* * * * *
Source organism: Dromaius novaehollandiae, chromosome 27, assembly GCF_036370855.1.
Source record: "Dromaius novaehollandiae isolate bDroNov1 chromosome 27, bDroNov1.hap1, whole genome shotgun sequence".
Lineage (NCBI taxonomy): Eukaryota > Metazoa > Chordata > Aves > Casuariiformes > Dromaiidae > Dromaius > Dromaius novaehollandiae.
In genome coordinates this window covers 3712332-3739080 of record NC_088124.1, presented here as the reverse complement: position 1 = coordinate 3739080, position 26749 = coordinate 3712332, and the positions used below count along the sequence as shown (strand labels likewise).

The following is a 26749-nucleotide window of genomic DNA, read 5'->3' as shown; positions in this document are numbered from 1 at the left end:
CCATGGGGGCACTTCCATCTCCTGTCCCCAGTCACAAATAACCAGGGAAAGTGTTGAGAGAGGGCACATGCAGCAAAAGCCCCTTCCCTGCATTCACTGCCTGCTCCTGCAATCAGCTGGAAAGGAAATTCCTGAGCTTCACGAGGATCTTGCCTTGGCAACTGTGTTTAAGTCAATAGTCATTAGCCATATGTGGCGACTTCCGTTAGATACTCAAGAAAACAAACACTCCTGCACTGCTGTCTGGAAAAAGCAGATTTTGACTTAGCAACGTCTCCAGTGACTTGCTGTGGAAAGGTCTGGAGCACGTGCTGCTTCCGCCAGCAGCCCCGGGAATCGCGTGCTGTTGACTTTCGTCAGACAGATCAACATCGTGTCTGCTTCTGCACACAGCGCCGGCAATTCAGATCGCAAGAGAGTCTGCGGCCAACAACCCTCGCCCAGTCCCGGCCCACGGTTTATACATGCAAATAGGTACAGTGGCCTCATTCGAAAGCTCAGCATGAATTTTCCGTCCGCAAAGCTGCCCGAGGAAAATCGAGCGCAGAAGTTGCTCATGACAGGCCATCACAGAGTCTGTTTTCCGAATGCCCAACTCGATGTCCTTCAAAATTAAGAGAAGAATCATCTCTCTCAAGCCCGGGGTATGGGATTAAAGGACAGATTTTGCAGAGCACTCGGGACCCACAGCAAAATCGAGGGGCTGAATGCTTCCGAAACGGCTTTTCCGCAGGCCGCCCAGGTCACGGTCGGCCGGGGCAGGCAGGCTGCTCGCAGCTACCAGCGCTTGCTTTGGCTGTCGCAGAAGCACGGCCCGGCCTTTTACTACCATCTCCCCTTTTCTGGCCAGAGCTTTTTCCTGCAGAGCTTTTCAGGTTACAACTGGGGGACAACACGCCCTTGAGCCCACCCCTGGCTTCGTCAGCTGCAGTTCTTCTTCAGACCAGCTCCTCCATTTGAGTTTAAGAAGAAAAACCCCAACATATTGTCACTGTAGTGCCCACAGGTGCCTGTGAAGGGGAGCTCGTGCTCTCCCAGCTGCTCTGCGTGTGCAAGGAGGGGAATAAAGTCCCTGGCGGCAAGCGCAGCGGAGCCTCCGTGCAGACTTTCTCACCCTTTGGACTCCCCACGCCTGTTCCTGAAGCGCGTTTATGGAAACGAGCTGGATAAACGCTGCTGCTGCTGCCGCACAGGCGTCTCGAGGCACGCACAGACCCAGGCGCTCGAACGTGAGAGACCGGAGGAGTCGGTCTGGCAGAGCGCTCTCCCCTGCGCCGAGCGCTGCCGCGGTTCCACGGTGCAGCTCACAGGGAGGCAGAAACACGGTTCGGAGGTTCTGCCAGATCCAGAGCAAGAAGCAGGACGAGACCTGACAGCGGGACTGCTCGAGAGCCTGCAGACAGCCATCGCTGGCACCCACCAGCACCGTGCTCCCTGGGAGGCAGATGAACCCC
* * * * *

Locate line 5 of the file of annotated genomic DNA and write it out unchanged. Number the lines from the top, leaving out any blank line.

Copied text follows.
The following is a 26749-nucleotide window of genomic DNA, read 5'->3' as shown; positions in this document are numbered from 1 at the left end: